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[Published in The Australian with the heading added by the editor, on 28 February 2020]

There has been a plethora of media commentary this week about the decision of the majority of the High Court in Love v Commonwealth of Australia, referred to as “the aliens case”, much of it hysterical. [these words deleted by The Australian]

Debate [this week] [these words added by The Australian] about the reasoning in the case and its implications is to be welcomed.  Such debate is the sign of a healthy functioning democracy.

However, it is unfortunate that some of the commentary has been cast in terms of which political party was in government when particular judges were appointed to the Court, as though that ought to be a predictor of the judge’s decisions in constitutional matters.

In Australia to date, with very few exceptions, the political party in power when a judge was appointed to the High Court has been irrelevant.

In an article in The Australian, shortly after his retirement, former Chief Justice Robert French spoke of “the diligence, and conscientiousness and seriousness” that Attorneys General from both sides of politics have brought to the task of judicial appointments.  He expressed the view that “generally speaking, the selection system in this country is working”.

This sound and sensible approach should not be put in jeopardy.

Particularly unfortunate is the call from several sources for the government to appoint “capital C” conservatives to replace the next two High Court judges due to retire – in December this year and March next year.

There is talk of “building a legally conservative High Court” to curb “judicial activism”.  This is actually an invitation to the government to abandon the longstanding convention in Australia for such appointments to be made solely on merit without reference to political considerations.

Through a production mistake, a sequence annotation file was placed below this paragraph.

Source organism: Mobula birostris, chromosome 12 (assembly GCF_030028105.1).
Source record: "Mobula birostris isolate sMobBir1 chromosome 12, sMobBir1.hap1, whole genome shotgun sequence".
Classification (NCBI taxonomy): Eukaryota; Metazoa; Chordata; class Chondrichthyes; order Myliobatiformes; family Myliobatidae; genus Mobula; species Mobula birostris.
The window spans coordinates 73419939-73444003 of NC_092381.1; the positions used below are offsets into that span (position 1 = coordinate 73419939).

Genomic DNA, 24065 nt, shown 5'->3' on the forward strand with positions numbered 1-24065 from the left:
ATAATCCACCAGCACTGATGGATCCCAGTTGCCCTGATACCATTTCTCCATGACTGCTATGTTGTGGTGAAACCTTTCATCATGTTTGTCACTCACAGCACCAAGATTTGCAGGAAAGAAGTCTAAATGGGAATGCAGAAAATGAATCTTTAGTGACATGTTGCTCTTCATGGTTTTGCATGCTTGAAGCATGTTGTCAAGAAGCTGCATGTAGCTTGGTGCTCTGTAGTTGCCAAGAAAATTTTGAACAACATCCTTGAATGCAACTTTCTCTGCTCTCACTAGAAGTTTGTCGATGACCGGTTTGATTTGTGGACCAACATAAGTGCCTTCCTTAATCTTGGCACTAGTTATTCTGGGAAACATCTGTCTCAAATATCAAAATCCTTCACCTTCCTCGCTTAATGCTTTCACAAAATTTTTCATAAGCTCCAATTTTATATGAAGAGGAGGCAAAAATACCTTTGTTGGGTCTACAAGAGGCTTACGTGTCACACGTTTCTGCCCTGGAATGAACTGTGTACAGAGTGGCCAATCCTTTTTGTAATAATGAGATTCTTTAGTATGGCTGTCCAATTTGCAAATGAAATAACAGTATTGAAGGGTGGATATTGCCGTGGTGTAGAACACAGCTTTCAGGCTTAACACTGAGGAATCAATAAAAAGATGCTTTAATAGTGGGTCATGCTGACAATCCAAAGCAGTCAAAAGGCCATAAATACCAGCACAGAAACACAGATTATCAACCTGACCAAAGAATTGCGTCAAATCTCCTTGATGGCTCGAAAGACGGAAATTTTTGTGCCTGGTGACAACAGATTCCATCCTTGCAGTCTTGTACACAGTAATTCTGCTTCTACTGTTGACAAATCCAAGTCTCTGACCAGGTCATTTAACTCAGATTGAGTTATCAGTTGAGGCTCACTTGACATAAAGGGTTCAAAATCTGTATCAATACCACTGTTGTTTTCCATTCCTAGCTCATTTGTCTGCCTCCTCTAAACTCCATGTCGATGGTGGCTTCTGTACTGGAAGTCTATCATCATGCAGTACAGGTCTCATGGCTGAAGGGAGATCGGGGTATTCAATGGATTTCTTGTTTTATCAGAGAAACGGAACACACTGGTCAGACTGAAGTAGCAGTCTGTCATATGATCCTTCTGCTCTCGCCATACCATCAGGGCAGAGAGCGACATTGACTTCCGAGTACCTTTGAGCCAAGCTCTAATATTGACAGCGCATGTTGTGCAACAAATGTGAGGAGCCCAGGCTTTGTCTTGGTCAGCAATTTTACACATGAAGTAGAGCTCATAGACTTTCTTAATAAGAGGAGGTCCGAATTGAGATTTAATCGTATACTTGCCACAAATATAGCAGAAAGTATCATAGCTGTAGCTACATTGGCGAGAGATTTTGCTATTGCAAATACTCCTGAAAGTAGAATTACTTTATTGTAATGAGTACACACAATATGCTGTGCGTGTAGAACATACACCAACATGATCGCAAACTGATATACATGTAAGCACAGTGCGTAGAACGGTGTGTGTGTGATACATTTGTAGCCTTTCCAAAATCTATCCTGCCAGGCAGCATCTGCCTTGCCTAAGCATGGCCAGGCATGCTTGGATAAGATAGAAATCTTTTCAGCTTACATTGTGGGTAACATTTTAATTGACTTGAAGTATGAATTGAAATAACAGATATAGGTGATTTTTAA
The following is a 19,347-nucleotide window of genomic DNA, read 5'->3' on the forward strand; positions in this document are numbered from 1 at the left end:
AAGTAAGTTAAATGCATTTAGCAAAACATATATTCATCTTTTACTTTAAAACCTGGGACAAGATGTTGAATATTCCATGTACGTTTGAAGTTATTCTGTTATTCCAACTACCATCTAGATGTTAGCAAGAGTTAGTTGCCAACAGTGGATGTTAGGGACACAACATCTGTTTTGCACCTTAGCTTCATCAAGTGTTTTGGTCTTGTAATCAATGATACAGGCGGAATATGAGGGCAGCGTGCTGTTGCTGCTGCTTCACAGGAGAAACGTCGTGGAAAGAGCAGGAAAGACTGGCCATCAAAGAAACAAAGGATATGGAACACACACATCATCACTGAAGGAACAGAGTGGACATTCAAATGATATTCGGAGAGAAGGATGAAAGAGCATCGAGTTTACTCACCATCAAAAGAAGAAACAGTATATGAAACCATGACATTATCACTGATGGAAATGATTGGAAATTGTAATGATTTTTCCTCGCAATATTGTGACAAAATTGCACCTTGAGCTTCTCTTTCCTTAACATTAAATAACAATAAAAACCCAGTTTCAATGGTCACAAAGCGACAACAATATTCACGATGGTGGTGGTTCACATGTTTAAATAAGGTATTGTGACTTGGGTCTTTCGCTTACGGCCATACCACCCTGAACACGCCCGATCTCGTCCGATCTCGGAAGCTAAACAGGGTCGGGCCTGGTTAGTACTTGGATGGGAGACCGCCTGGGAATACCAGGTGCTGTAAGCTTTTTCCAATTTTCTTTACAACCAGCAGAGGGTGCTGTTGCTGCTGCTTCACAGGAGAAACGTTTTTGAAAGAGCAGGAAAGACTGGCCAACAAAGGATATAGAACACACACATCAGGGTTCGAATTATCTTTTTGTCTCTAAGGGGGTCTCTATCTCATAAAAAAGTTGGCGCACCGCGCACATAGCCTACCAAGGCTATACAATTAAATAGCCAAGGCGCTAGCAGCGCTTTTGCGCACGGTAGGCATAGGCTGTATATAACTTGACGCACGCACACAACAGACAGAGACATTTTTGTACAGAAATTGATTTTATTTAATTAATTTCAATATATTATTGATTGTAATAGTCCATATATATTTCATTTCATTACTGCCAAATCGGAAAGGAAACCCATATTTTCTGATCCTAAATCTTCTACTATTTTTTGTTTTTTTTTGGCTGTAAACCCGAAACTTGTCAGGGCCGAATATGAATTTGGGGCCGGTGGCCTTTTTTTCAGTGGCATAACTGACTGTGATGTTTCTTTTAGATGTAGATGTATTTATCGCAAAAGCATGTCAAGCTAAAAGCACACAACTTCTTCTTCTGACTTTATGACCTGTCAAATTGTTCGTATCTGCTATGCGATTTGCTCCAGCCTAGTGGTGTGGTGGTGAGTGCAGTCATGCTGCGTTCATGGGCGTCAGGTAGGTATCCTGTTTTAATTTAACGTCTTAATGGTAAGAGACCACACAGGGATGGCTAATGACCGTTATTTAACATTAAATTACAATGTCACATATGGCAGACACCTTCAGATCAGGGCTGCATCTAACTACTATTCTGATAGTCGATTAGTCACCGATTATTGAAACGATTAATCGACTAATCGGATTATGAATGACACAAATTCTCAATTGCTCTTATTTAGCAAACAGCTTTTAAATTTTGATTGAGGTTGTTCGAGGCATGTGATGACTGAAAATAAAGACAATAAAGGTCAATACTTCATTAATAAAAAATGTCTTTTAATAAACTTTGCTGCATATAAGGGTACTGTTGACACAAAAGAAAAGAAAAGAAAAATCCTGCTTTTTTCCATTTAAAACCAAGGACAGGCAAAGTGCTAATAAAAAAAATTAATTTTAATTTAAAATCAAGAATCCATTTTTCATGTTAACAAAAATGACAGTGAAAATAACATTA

In other words, it is a call for blatantly political appointments to be made.  The idea that a government should make appointments to the highest court in Australia on the basis that an appointee is likely to uphold the policy preferences of the government of the day is an anathema.

The disastrous consequences of such an approach can be seen in the unfortunate politicisation of the US Supreme Court.

A further concern is that some of the more intemperate criticism of the decision has descended into personal comments about the integrity of the majority judges and the legitimacy of their decision-making process.  This is to be deplored.  Such comments are not only grossly unfair; they are irresponsible in that they have a tendency to undermine the public’s confidence in our system of justice.


Justice Judith Kelly


Judicial Conference of Australia


The Judicial Conference of Australia is the professional association of judges and magistrates in Australia.

For further information, contact the Judicial Conference of Australia Secretariat.